This tidal island, run by Historic Scotland, holds an Iron Age hill fort, Norse ruins dating back from the 9th century to the 13th century, as well as evidence of the earlier Pictish settlement from the 7th century onwards. During low tide there is a two hours interval when access is possible by a slippery stoneway.

Around Birsay thee are several other prehistoric sites.


Already a taste of the Faroe Islands, they are not that far...




Sunday, 7 May 2017

Old Crow, an Arctic native village in Northern Yukon, Canada


This time we travel to the Beaufort Sea coast of Yukon, west of the McKenzie Delta, and then southwards inland. This is a Gwitch'in ethnic region, a native population living around the Porcupine River lowlands and mostly settled at the village of Old Crow.


Their name means "people of the lakes". Other smaller communities can be found at Fort Yukon, Fort McPherson and the NWT region's capital, Inuvik.


At the banks of Porcupine River, south of the Ivvavik and Vuntut Parks, Old Crow benefits from a pristine natural taiga surrounding.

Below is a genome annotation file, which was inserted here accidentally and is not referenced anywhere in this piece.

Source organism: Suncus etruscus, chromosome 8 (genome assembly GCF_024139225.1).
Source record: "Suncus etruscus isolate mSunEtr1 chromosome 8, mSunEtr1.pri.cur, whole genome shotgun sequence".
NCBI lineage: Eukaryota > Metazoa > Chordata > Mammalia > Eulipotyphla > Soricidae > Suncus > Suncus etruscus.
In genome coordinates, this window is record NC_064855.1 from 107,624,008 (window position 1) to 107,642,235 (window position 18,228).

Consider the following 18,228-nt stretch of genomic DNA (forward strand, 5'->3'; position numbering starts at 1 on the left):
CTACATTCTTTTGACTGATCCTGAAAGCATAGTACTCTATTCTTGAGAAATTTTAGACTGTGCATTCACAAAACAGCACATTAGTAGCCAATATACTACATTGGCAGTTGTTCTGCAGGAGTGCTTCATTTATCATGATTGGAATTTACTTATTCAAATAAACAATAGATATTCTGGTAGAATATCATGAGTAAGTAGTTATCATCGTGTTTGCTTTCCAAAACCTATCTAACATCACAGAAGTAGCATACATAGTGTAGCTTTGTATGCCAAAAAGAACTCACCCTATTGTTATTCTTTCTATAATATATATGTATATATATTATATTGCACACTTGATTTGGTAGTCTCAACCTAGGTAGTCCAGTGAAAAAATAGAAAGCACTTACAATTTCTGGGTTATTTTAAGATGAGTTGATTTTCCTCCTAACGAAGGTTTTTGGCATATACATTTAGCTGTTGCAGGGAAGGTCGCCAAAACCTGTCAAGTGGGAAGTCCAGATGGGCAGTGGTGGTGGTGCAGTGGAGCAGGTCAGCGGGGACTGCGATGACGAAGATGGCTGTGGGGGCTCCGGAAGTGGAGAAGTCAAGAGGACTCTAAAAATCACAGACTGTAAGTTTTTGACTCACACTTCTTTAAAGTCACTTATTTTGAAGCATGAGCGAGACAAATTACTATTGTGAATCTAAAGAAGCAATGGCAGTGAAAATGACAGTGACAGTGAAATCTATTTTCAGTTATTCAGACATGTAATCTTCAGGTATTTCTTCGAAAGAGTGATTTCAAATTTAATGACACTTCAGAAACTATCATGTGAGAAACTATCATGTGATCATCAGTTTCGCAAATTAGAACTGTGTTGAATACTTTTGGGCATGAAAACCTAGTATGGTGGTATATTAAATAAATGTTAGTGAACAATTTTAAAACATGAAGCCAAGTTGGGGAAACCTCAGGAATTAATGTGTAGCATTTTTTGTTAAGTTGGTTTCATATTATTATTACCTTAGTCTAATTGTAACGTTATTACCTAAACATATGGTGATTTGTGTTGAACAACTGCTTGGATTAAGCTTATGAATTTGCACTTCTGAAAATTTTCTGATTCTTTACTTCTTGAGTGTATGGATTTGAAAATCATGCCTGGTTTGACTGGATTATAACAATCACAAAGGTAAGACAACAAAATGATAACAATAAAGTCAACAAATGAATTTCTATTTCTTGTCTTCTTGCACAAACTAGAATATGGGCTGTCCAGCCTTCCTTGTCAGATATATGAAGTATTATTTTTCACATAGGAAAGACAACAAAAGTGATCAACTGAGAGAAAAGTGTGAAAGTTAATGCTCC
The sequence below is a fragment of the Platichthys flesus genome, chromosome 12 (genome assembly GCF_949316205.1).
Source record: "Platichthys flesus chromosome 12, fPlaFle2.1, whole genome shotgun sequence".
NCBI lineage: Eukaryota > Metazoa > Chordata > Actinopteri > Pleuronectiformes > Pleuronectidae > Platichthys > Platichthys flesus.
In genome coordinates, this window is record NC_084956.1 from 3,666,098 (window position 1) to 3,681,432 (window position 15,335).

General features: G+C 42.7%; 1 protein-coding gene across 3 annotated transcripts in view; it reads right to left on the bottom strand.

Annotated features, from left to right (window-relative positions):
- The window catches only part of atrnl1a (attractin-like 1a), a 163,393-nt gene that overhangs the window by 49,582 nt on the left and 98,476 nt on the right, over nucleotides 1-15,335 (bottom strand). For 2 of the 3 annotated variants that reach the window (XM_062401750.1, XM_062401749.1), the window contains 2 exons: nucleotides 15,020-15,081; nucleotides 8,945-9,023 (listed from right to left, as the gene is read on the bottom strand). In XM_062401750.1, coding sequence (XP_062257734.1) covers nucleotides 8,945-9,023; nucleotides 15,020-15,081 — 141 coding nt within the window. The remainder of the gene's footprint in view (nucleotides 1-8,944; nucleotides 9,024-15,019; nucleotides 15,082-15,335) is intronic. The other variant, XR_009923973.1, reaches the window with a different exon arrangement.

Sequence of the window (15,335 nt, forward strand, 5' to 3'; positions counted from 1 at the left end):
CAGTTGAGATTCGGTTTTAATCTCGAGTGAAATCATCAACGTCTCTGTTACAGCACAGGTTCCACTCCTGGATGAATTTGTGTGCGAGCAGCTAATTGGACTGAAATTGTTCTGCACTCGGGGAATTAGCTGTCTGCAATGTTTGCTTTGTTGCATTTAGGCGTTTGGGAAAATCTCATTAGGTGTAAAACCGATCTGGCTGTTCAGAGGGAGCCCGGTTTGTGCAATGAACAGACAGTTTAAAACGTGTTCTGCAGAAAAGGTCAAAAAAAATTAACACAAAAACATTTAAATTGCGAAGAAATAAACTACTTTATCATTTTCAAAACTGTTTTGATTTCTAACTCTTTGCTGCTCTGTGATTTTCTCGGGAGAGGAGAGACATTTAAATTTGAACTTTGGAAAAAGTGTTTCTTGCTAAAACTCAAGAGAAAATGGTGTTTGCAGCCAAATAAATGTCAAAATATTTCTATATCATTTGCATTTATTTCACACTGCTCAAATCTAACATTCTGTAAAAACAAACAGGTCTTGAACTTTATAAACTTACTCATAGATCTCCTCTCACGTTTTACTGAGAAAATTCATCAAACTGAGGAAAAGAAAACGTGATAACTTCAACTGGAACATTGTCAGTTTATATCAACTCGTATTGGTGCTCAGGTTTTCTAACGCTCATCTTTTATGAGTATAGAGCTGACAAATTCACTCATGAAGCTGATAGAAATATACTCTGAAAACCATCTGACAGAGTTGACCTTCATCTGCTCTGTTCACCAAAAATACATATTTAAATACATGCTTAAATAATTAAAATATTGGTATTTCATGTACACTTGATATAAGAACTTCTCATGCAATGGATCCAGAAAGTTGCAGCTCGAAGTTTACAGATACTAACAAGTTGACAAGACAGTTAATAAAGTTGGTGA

Flatland taiga covers Porcupine River basin at northern Yukon.

Old Crow ('Teechikin Gwich’in) is an inland community in Canada's Yukon Territory, in periglacial environment. The community is situated by the Porcupine River - tributary of the large Yukon River - in far north Yukon region. It's the only settlement there north of the Arctic Circle.


At over 67º North, Old Crow experiences a sub-arctic climate, which means long, cold winters, and a short but sunny summer.

The old mission cabin welcomes visitors, though amenities and accommodation are very limited.